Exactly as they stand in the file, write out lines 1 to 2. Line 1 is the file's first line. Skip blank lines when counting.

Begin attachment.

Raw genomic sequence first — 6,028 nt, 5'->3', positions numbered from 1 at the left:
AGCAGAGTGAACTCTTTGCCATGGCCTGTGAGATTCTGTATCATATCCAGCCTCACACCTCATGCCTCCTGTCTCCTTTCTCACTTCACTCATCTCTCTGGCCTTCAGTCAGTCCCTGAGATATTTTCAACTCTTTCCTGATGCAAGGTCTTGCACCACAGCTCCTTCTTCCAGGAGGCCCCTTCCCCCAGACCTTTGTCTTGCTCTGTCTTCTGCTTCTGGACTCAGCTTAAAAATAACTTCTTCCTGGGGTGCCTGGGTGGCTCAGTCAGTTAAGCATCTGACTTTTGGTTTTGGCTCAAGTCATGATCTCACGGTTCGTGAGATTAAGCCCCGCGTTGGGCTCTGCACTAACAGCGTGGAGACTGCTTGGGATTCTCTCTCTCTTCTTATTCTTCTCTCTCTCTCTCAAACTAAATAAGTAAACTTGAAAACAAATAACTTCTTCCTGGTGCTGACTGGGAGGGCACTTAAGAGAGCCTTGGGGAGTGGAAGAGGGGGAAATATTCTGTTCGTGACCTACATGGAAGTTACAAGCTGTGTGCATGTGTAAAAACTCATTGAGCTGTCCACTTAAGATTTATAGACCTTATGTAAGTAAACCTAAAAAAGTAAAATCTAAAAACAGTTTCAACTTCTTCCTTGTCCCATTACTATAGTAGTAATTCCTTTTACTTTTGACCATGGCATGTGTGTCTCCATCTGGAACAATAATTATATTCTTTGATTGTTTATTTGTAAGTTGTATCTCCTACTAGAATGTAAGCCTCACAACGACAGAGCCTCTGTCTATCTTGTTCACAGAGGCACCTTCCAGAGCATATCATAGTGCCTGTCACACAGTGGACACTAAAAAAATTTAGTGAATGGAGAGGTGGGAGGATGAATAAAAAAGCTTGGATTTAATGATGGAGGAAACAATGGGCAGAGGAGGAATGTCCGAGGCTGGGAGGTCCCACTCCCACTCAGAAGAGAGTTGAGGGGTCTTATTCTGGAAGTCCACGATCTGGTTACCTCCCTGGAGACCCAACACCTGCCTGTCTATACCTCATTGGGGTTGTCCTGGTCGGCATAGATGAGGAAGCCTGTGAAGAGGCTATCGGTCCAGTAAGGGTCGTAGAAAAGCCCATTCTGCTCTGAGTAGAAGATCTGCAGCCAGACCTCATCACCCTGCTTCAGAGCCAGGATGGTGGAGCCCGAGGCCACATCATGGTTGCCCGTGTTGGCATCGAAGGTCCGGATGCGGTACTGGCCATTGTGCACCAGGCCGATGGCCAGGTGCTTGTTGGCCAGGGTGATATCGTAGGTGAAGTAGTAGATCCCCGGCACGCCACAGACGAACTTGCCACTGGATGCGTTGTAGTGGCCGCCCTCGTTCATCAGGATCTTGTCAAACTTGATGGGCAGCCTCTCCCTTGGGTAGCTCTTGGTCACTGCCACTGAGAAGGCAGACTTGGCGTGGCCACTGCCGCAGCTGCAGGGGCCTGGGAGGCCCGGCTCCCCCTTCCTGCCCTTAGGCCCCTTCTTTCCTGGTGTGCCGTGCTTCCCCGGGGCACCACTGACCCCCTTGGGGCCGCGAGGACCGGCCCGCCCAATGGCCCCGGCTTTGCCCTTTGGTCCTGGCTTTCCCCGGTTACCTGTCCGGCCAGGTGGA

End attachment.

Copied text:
Raw genomic sequence first — 6,028 nt, 5'->3', positions numbered from 1 at the left:
AGCAGAGTGAACTCTTTGCCATGGCCTGTGAGATTCTGTATCATATCCAGCCTCACACCTCATGCCTCCTGTCTCCTTTCTCACTTCACTCATCTCTCTGGCCTTCAGTCAGTCCCTGAGATATTTTCAACTCTTTCCTGATGCAAGGTCTTGCACCACAGCTCCTTCTTCCAGGAGGCCCCTTCCCCCAGACCTTTGTCTTGCTCTGTCTTCTGCTTCTGGACTCAGCTTAAAAATAACTTCTTCCTGGGGTGCCTGGGTGGCTCAGTCAGTTAAGCATCTGACTTTTGGTTTTGGCTCAAGTCATGATCTCACGGTTCGTGAGATTAAGCCCCGCGTTGGGCTCTGCACTAACAGCGTGGAGACTGCTTGGGATTCTCTCTCTCTTCTTATTCTTCTCTCTCTCTCTCAAACTAAATAAGTAAACTTGAAAACAAATAACTTCTTCCTGGTGCTGACTGGGAGGGCACTTAAGAGAGCCTTGGGGAGTGGAAGAGGGGGAAATATTCTGTTCGTGACCTACATGGAAGTTACAAGCTGTGTGCATGTGTAAAAACTCATTGAGCTGTCCACTTAAGATTTATAGACCTTATGTAAGTAAACCTAAAAAAGTAAAATCTAAAAACAGTTTCAACTTCTTCCTTGTCCCATTACTATAGTAGTAATTCCTTTTACTTTTGACCATGGCATGTGTGTCTCCATCTGGAACAATAATTATATTCTTTGATTGTTTATTTGTAAGTTGTATCTCCTACTAGAATGTAAGCCTCACAACGACAGAGCCTCTGTCTATCTTGTTCACAGAGGCACCTTCCAGAGCATATCATAGTGCCTGTCACACAGTGGACACTAAAAAAATTTAGTGAATGGAGAGGTGGGAGGATGAATAAAAAAGCTTGGATTTAATGATGGAGGAAACAATGGGCAGAGGAGGAATGTCCGAGGCTGGGAGGTCCCACTCCCACTCAGAAGAGAGTTGAGGGGTCTTATTCTGGAAGTCCACGATCTGGTTACCTCCCTGGAGACCCAACACCTGCCTGTCTATACCTCATTGGGGTTGTCCTGGTCGGCATAGATGAGGAAGCCTGTGAAGAGGCTATCGGTCCAGTAAGGGTCGTAGAAAAGCCCATTCTGCTCTGAGTAGAAGATCTGCAGCCAGACCTCATCACCCTGCTTCAGAGCCAGGATGGTGGAGCCCGAGGCCACATCATGGTTGCCCGTGTTGGCATCGAAGGTCCGGATGCGGTACTGGCCATTGTGCACCAGGCCGATGGCCAGGTGCTTGTTGGCCAGGGTGATATCGTAGGTGAAGTAGTAGATCCCCGGCACGCCACAGACGAACTTGCCACTGGATGCGTTGTAGTGGCCGCCCTCGTTCATCAGGATCTTGTCAAACTTGATGGGCAGCCTCTCCCTTGGGTAGCTCTTGGTCACTGCCACTGAGAAGGCAGACTTGGCGTGGCCACTGCCGCAGCTGCAGGGGCCTGGGAGGCCCGGCTCCCCCTTCCTGCCCTTAGGCCCCTTCTTTCCTGGTGTGCCGTGCTTCCCCGGGGCACCACTGACCCCCTTGGGGCCGCGAGGACCGGCCCGCCCAATGGCCCCGGCTTTGCCCTTTGGTCCTGGCTTTCCCCGGTTACCTGTCCGGCCAGGTGGA